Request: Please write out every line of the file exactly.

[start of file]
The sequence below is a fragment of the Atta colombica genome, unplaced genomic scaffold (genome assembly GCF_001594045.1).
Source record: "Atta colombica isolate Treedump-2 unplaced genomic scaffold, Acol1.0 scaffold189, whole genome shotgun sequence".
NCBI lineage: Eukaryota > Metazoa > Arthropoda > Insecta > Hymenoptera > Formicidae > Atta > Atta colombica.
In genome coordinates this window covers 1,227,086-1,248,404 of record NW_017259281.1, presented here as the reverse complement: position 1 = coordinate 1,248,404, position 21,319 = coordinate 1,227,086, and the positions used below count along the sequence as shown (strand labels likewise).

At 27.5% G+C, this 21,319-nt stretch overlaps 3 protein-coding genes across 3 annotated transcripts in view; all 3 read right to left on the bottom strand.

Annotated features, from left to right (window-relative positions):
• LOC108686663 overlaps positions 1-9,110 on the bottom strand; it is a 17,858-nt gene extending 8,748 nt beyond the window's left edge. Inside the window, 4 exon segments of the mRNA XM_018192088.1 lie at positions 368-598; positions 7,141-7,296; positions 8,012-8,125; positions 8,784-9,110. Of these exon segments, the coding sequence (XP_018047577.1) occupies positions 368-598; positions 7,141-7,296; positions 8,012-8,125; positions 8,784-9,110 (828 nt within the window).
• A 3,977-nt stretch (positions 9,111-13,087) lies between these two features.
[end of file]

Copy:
The sequence below is a fragment of the Atta colombica genome, unplaced genomic scaffold (genome assembly GCF_001594045.1).
Source record: "Atta colombica isolate Treedump-2 unplaced genomic scaffold, Acol1.0 scaffold189, whole genome shotgun sequence".
NCBI lineage: Eukaryota > Metazoa > Arthropoda > Insecta > Hymenoptera > Formicidae > Atta > Atta colombica.
In genome coordinates this window covers 1,227,086-1,248,404 of record NW_017259281.1, presented here as the reverse complement: position 1 = coordinate 1,248,404, position 21,319 = coordinate 1,227,086, and the positions used below count along the sequence as shown (strand labels likewise).

At 27.5% G+C, this 21,319-nt stretch overlaps 3 protein-coding genes across 3 annotated transcripts in view; all 3 read right to left on the bottom strand.

Annotated features, from left to right (window-relative positions):
• LOC108686663 overlaps positions 1-9,110 on the bottom strand; it is a 17,858-nt gene extending 8,748 nt beyond the window's left edge. Inside the window, 4 exon segments of the mRNA XM_018192088.1 lie at positions 368-598; positions 7,141-7,296; positions 8,012-8,125; positions 8,784-9,110. Of these exon segments, the coding sequence (XP_018047577.1) occupies positions 368-598; positions 7,141-7,296; positions 8,012-8,125; positions 8,784-9,110 (828 nt within the window).
• A 3,977-nt stretch (positions 9,111-13,087) lies between these two features.